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The axonal damage marker tau protein in the cerebrospinal fluid is increased in patients with acute encephalopathy with biphasic seizures and late reduced diffusion

Naoyuki Tanuma, Rie Miyata, Satoko Kumada, Masaya Kubota, Jun-ichi Takanashi, Akihisa Okumura, Shin-Ichiro Hamano, Masaharu Hayashi
Brain & Development 2010, 32 (6): 435-9
19679415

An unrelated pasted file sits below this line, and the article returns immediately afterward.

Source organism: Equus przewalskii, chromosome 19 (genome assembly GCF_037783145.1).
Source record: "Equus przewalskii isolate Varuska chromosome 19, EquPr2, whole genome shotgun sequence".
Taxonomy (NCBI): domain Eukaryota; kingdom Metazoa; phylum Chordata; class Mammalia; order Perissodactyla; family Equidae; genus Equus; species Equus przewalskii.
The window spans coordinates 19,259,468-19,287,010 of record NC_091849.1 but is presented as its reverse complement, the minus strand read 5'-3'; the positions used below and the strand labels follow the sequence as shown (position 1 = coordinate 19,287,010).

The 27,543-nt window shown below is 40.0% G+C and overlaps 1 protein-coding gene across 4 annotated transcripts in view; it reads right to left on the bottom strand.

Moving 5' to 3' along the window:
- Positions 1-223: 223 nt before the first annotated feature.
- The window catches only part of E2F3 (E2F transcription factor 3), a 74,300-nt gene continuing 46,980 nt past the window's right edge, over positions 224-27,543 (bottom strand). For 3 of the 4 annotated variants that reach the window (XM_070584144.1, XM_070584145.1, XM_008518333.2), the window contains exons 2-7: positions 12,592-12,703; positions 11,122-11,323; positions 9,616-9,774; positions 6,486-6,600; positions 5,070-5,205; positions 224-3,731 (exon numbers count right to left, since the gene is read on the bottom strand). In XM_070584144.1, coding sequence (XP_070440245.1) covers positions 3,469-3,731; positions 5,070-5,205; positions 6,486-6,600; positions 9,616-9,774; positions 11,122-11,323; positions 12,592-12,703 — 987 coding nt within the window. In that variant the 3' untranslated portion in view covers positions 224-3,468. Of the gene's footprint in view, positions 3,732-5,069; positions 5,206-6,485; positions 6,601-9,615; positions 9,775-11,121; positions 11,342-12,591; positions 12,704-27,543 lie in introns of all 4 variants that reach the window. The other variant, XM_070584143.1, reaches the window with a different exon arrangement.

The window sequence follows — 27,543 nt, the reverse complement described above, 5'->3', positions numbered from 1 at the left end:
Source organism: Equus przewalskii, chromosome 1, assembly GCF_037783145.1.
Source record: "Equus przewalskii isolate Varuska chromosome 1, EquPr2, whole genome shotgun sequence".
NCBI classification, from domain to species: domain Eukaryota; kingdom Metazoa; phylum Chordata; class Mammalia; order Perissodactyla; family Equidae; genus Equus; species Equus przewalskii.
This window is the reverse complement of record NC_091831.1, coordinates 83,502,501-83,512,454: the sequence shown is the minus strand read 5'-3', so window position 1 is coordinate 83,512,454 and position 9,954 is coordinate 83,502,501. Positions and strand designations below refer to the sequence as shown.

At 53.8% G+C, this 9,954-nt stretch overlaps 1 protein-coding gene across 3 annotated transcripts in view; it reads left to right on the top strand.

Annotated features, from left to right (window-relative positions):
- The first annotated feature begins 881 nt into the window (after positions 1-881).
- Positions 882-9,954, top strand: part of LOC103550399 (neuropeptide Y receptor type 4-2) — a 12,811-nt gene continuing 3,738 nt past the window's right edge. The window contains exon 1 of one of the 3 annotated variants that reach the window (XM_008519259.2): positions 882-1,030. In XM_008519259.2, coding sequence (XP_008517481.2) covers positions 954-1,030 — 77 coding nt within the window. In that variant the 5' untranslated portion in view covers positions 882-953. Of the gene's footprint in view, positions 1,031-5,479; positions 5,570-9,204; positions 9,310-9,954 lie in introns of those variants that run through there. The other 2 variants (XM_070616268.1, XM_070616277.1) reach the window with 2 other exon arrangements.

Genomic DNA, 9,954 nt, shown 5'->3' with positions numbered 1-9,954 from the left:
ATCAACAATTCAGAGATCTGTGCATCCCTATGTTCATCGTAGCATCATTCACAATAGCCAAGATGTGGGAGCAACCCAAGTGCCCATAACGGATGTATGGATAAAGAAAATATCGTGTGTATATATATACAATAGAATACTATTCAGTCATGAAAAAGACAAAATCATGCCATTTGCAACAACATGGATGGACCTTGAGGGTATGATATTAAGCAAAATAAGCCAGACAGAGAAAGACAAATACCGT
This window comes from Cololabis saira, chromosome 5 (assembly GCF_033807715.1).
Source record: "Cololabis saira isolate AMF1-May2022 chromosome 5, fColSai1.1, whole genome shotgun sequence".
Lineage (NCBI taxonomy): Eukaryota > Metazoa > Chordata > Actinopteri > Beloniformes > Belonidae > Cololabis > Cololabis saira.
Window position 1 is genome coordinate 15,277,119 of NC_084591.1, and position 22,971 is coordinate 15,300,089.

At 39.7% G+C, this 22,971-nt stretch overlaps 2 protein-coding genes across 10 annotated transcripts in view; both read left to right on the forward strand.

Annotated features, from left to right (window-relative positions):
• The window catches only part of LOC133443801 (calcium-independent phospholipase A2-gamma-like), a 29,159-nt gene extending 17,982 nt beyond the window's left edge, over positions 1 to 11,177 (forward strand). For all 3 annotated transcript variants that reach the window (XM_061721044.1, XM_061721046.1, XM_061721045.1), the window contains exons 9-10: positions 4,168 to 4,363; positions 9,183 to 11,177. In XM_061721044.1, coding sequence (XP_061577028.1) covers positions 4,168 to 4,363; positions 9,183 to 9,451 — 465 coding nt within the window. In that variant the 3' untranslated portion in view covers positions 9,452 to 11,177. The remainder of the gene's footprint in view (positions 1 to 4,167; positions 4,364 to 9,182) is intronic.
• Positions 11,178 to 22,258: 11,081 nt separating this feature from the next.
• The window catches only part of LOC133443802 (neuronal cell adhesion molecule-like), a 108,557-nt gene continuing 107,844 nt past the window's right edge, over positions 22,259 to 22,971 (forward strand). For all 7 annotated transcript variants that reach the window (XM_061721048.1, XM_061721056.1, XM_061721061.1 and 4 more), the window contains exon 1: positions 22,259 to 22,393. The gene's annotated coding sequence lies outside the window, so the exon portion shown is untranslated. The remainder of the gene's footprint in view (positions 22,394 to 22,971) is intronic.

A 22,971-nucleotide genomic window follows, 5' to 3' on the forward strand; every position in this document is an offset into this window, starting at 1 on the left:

Acute encephalopathy with biphasic seizures and late reduced diffusion (AESD) is a recently clinicoradiologically-established encephalopathy syndrome. In the present study, we examined the levels of cerebrospinal fluid (CSF) tau protein, a marker of axonal damage, in 11 patients with AESD. CSF tau levels were normal on day 1 and increased from day 3 of the disease between the initial and the secondary seizures. Magnetic resonance imaging (MRI) reveals reduced diffusion in the subcortical white matter during days 3-7. Two patients showed elevated tau protein prior to the diffusion abnormality of subcortical white matter on MRI. Levels of CSF neuron specific enolase (NSE), a neuronal marker, were elevated in only two out of seven patients with AESD, and CSF tau levels were also increased in these patients. Our results indicated that tau protein is a more sensitive marker than NSE and axonal damage causes the conspicuous MRI findings in AESD patients. A therapeutic strategy for axonal protection should be developed to prevent severe neurological impairment of AESD patients.

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